5. I have a Simon & Patrick Woodland Pro and love it. I got it in 2005 when the cedar top with cherry back and sides was an option. These guitars are solid, handmade in Canada by Art & Lutherie. The company also makes Seagull, their entry level offering. The story I got is that the Canadian government hooks them up with subsidized native woods, which is how they are able to offer so much guitar for the money. I love mine for a number of reasons: bang-for-the-buck, sounds great, plays great, looks great. Fits my body since I’m not a big guy and is perfect for playing around the house since I’m not exactly gigging. As for loudness though, I do have to say that while it’s no jumbo, iit holds its own and frankly, there’s no reason you couldn’t mic it on stage. Like everyone says, only way to know if it’s for you is to play it. For what it’s worth I highly recommend.

    1. To be fair, Seagull wasn’t always the “entry level” offering of Godin’s acoustic brands. In fact, I would argue that they’re currently focused on mid-level sales, but that’s perhaps me just being argumentative.

      Seagull still offers $1600US models, but they’ve definitely scaled back some of their offerings. Fantastic guitars all around, and even better when you see the price tag. If you can find their Artist Cameo models for a good price, jump on them as they were the top of the line back when Seagull was still targeting the high end of the market.

      1. I have a 2002 Seagull Artist Series Mahogany Folk model. With the L R Baggs iBeam Duet onboard electronics. A little bit smaller than Dreadnaught size. High quality here! Sounds fantastic!!!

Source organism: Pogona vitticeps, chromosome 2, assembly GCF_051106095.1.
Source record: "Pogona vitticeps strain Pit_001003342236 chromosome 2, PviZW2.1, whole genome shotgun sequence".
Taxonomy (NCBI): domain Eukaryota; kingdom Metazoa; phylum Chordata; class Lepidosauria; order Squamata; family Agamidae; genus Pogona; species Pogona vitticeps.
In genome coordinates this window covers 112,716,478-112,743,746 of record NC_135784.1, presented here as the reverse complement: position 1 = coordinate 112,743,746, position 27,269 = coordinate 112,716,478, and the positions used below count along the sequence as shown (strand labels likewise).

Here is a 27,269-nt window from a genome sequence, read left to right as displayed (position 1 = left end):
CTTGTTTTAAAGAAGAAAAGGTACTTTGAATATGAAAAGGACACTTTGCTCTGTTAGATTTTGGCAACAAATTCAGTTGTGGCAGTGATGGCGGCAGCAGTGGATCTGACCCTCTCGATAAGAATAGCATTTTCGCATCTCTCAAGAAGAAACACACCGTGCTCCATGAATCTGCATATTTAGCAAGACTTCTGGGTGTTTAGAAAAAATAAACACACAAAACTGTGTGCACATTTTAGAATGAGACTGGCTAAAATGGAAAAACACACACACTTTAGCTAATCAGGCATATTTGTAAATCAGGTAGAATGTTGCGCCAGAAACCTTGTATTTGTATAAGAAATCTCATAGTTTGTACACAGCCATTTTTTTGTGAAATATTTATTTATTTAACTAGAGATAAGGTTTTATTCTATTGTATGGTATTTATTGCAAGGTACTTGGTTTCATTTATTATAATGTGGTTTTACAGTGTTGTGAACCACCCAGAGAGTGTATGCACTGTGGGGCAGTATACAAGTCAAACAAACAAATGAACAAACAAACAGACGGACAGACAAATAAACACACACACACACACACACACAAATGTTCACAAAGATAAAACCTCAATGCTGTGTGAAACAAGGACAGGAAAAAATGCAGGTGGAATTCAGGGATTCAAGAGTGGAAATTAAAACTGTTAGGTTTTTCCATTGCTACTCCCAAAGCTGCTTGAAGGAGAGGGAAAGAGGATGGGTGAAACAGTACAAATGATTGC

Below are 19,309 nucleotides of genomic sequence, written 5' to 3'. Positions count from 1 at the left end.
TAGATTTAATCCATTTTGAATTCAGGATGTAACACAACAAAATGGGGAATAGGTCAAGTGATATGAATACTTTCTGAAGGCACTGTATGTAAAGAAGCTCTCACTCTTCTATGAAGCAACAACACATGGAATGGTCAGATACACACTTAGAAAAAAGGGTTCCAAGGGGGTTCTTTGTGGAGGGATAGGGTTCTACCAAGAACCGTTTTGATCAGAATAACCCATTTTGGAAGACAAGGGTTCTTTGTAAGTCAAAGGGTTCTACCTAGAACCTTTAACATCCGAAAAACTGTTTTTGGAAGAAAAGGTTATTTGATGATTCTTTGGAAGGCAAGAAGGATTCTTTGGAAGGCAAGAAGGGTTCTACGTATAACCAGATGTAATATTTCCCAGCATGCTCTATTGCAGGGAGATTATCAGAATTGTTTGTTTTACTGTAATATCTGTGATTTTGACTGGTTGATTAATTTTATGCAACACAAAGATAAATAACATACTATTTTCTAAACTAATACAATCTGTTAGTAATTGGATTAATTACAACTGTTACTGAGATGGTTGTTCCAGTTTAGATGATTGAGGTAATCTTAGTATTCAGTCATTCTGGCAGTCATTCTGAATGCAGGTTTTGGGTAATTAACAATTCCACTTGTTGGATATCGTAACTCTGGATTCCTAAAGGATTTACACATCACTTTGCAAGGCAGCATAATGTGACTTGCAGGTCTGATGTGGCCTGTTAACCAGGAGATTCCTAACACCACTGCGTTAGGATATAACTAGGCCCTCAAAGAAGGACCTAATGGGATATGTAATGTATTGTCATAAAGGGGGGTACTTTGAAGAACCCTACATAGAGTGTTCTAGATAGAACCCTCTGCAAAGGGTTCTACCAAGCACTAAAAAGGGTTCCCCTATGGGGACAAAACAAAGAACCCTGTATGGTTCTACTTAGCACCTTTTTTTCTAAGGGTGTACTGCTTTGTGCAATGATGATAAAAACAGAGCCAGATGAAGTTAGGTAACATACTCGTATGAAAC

6. Dear Josh, it is a great article, but I wouldn’t say that a parlor sits between the classical guitar shape and the Dread . . . The classical is similar sized as an OM, which is bigger that a parlor.
    Also, I wouldn’t consider the Cordoba classical to be a parlor guitar.A great classical parlor guitar is the La Patrie Motif, which a bought as a travel and sofa guitar 2 years ago.
    A great budjet parlor is also Epiphone EL-00 with a solid top.

  7. Hi,
    I have owned one of the fender parlor guitars for 2 years now & i would recommend it to anyone looking for a nice wee guitar without a huge budget, top value for money & they become nicer to play with age, don’t know if the sound quality has improved but it is fun to play & my wife rarely hassles me about the volume.